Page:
Freedom of speech

From ANIMAL PEOPLE, June 1993:

Janet Fontenot, new editor of The Southern
Utah Spectrum, a newspaper circulating 50,000 copies
daily, recently dropped a weekly column by Lester Wood
of Citizens for Humane Animal Treatment, and according to
Wood, “initiated a policy of censorship against environmen-
talists, refusing to print letters to the editor with a pro-ecolo-
gy viewpoint.” In place of Wood’s column, Fontenot is now
publishing a column called “Maverick Country,” which
Wood describes as “a rabid anti-ecology column.” Other
Utah journalists essentially confirm Wood’s account, noting
that Fontenot has praised cattleman Met Johnson as
“Legislator of the Year.” Johnson is among the members of
the Utah legislature who have advanced open seasons and
legal jacklighting of skunks, raccoons, and red foxes, plus
a 20% increase in the sale of puma permits, in the erroneous
belief that killing predators will make more game available
on depleted rangeland. The state wildlife agency and even
some hunting groups are against the proposals.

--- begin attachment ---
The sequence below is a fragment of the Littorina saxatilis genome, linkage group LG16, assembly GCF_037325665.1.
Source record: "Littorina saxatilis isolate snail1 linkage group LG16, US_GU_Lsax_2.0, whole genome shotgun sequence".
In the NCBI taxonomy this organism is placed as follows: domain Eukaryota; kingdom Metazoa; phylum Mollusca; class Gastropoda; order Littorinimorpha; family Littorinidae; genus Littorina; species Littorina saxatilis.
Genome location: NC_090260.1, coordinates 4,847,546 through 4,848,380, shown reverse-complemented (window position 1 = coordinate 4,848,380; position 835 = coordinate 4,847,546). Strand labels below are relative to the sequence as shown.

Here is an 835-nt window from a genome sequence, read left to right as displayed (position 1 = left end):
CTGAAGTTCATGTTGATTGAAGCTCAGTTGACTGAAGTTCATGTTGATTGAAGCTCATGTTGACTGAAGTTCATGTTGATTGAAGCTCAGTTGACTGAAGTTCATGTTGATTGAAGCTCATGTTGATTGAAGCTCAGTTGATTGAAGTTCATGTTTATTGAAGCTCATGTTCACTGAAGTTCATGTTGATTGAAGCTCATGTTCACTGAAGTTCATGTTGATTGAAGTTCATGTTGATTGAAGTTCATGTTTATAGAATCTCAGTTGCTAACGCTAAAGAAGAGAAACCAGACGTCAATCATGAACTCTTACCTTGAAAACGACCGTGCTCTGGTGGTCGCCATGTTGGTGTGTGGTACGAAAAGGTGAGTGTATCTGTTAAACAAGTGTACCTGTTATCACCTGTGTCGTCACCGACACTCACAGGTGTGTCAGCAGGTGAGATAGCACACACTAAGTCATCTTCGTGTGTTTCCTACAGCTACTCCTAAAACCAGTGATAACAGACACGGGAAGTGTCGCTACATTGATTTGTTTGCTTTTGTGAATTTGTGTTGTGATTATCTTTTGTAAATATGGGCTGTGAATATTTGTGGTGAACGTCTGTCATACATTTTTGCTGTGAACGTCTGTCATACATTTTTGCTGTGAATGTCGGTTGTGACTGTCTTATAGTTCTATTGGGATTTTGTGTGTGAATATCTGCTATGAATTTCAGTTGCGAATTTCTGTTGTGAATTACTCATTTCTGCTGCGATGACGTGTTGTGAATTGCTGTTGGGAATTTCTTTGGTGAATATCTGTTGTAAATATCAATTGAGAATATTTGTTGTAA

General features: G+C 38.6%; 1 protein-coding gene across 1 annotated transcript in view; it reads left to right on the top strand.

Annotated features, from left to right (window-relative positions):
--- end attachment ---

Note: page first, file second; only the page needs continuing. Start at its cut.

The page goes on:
But it was a great appeal

From ANIMAL PEOPLE, June 1993:

A firm called In Vitro International enlisted the aid of
the Doris Day Animal League and the Animal Welfare Institute in
late April as it awaited a ruling from the U.S. Department of
Transportation as to whether a non-animal test it developed to mea-
sure chemical corrosivity could be used as a substitute for the tradi-
tional skin burn test on rabbits. Literature apparently originating
with IVI, reprinted verbatim by AWI and colorfully amplified by
DDAL, suggested that “tens of thousands of rabbits” would be sub-
jected to the painful skin burn tests this summer so that U.S. chemi-
cal manufacturers could comply with a voluntary international
labeling standard recommended by the United Nations and ratified
by DOT, to take effect on October 1.

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Diet & Health

From ANIMAL PEOPLE, June 1993:

The USDA on May 5 announced
that it will begin requiring labels on raw
meat and poultry to include cooking and
handling instructions, explaining how to
prevent health hazards such as the growth of
E:coli bacteria, which in January and